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Crafting Cultural Connections Through Native American Jewelry

Across cultures, jewelry has long held social, economic, and personal value. It allows people to express their identity, personality, and individuality. Within Native American culture, jewelry takes on a more spiritual role, offering pathways to healing and cultural reconnection. In some cases, Native American jewelry may act as a bridge to initiate meaningful dialogues and forge connections between Indigenous communities and the wider society. 

Lawrence jewelry artist, Monique Mercurio, hails from the Ohlone Costanoan Esselen Nation. She founded the jewelry brand, Merc Tribe Designs, and is the event coordinator for the Art Love Collective, in which her jewelry and other local artisan wares are sold. Beyond the storefront location, Monique showcases her jewelry on Instagram where she fulfills custom requests. These pieces are not only beautiful but serve to aid in healing, a tradition passed down through generations of matriarchs in her family. “My grandmother taught me the healing properties of stones and how those are connected to our culture,” she said. “When I got older, I incorporated that with jewelry making.”

Merc Tribe Designs (Photo Credit: Dessa Starr)

Monique said her custom designs are crafted to provide support in areas of life that cater to the wearer’s unique needs. Each bead carries a prayer or a positive thought for the person for whom it’s created. This is why Monique begins each commission by getting to know her client and understanding their individual and spiritual needs. Client requests vary, from enhancing positive qualities to providing emotional strength during challenging times. “With that information, I have a little private ceremony in my studio and ask Creator to guide me through the kind of medicine that you need,” she said. “I incorporate colors, stones, and different patterns, and come up with a creation that is almost like a wearable talisman – a reminder.”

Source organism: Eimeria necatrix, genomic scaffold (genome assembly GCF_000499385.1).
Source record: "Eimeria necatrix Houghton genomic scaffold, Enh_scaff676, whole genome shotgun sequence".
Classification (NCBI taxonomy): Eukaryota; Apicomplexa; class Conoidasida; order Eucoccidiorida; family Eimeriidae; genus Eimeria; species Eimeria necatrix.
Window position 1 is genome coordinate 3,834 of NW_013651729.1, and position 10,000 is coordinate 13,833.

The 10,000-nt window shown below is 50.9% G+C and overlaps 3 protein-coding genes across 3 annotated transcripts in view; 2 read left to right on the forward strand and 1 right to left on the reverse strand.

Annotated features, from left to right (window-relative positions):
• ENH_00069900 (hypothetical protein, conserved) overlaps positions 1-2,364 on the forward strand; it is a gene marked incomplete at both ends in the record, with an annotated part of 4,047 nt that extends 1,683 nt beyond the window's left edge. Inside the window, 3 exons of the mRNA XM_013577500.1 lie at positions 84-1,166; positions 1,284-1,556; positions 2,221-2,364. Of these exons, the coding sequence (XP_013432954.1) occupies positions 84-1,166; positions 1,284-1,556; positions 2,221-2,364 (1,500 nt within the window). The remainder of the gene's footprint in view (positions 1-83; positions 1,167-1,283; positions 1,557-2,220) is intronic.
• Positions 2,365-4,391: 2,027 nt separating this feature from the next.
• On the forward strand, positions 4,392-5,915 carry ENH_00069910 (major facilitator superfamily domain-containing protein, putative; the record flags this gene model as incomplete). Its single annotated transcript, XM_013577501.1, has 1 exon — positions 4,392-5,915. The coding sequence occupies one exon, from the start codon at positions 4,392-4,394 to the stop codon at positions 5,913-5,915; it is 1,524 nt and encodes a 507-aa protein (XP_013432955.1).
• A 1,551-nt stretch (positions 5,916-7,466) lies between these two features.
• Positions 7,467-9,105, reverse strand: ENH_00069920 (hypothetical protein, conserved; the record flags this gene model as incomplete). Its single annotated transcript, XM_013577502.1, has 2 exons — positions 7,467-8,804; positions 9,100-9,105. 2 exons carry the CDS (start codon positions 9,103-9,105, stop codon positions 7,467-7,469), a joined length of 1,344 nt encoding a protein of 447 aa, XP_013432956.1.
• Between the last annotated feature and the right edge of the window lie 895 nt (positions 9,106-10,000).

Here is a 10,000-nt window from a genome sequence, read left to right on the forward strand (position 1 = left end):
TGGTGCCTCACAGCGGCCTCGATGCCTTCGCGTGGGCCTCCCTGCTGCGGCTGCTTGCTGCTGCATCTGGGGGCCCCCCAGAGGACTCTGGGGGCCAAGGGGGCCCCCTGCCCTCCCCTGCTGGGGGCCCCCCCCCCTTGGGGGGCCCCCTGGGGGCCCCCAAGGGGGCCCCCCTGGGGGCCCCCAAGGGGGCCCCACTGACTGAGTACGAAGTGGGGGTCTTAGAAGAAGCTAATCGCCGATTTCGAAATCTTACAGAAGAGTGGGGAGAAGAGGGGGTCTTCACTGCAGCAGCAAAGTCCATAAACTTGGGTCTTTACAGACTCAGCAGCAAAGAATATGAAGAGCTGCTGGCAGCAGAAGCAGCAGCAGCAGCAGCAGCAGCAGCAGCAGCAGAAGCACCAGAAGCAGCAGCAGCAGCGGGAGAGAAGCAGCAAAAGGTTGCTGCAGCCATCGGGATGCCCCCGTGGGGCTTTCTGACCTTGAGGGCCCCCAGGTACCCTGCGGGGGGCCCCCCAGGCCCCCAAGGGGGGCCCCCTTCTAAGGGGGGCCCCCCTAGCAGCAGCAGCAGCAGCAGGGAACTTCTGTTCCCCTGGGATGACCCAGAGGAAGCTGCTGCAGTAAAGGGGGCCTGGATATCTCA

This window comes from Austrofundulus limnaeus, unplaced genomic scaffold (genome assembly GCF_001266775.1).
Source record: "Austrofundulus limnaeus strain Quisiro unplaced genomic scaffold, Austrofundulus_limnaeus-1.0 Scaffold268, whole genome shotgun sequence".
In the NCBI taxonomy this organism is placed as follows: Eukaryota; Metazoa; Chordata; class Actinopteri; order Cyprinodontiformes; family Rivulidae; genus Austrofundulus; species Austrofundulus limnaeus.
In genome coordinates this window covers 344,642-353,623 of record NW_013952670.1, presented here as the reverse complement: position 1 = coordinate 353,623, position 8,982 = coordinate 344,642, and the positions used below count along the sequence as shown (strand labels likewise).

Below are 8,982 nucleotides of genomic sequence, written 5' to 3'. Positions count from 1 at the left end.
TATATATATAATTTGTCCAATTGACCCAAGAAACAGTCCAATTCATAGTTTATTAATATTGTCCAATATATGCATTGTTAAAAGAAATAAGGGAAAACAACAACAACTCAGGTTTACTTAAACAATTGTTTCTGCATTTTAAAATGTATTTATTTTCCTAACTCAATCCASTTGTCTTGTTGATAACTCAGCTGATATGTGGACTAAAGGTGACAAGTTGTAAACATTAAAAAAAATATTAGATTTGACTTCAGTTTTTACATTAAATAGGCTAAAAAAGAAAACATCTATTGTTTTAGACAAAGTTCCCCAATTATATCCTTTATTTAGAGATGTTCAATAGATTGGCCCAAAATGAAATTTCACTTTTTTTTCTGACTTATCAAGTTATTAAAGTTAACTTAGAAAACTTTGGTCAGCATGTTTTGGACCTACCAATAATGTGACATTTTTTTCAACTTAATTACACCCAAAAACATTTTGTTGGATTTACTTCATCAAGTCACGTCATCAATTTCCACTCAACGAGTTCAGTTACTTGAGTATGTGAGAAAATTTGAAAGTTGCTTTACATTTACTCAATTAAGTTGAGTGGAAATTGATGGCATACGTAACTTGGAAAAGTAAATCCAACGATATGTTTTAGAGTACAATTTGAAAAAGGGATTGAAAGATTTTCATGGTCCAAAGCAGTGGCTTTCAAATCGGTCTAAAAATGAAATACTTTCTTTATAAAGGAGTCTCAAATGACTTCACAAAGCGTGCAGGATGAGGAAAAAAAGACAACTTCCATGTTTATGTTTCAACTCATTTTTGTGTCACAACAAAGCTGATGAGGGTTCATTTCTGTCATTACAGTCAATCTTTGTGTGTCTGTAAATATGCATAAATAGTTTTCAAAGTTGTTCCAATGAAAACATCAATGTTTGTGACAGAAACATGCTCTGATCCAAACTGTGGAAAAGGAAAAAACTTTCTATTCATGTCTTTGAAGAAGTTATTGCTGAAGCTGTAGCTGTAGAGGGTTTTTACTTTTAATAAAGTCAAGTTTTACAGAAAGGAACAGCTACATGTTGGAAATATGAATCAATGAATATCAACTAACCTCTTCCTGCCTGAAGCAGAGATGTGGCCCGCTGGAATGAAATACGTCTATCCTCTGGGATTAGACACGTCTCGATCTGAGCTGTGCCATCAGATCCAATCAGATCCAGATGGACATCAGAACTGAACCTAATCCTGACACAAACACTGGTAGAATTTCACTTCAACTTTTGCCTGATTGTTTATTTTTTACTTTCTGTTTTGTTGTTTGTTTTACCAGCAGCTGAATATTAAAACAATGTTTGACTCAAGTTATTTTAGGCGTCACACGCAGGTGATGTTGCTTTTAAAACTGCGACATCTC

In the same vein, Julia White Bull, a jewelry artist from Lawrence and a member of the Standing Rock Sioux Tribe, emphasized the significance of intention when working with beads and stones. She explained that negative emotions can influence both the creative process and the wearer of the jewelry. Therefore, in her culture, maintaining positive energy is essential. As a result, she strives to infuse positivity into every aspect of her work, which she showcases on Facebook and Instagram. “If I’m not in a good headspace, my artwork will come out sloppy, and those feelings go into that artwork,” she said. “I feel like I’ll put that off on whoever buys it or I give it to. So I do a lot of my artwork when I’m in a really good head space.”

Designs by Julia White Bull, jewelry artist

Apart from the positive intentions infused into her work, Monique noted that her work has had other positive outcomes. The jewelry has captivated non-Indigenous people, creating opportunities to spread awareness about Native American culture. “I’m given the opportunity to share about my culture with others and help allies become more supportive and more understanding of what that allyship looks like,” she said. “Having Native American-made jewelry out in the public, on all kinds of people, brings awareness to the fact that we’re still here. We’re still creating very potent medicine. And we’re still here to share our journey, share who we are.”